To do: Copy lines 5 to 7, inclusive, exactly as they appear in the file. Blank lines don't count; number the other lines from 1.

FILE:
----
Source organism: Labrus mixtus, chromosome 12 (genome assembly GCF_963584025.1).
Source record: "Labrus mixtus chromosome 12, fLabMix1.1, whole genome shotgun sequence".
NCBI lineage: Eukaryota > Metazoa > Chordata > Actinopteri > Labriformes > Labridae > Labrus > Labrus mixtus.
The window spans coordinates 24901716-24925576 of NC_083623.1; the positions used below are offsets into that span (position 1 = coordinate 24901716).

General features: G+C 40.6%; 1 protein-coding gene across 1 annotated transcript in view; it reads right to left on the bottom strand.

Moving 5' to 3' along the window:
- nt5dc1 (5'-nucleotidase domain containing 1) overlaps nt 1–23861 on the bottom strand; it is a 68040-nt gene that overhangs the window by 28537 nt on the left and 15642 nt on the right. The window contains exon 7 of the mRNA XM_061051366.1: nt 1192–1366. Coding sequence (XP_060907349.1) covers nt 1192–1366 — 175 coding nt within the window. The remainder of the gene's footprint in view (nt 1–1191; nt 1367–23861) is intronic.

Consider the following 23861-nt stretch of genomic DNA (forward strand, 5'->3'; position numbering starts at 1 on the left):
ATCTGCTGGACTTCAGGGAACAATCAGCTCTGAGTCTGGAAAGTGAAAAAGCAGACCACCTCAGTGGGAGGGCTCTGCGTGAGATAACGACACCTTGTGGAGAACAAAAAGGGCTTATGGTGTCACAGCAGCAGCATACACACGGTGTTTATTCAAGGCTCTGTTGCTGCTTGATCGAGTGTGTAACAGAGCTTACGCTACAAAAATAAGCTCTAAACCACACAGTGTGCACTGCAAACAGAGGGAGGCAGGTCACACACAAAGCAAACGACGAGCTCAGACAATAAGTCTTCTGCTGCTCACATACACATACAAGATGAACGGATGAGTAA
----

General features: G+C 40.6%; 1 protein-coding gene across 1 annotated transcript in view; it reads right to left on the bottom strand.

Moving 5' to 3' along the window:
- nt5dc1 (5'-nucleotidase domain containing 1) overlaps nt 1–23861 on the bottom strand; it is a 68040-nt gene that overhangs the window by 28537 nt on the left and 15642 nt on the right. The window contains exon 7 of the mRNA XM_061051366.1: nt 1192–1366. Coding sequence (XP_060907349.1) covers nt 1192–1366 — 175 coding nt within the window. The remainder of the gene's footprint in view (nt 1–1191; nt 1367–23861) is intronic.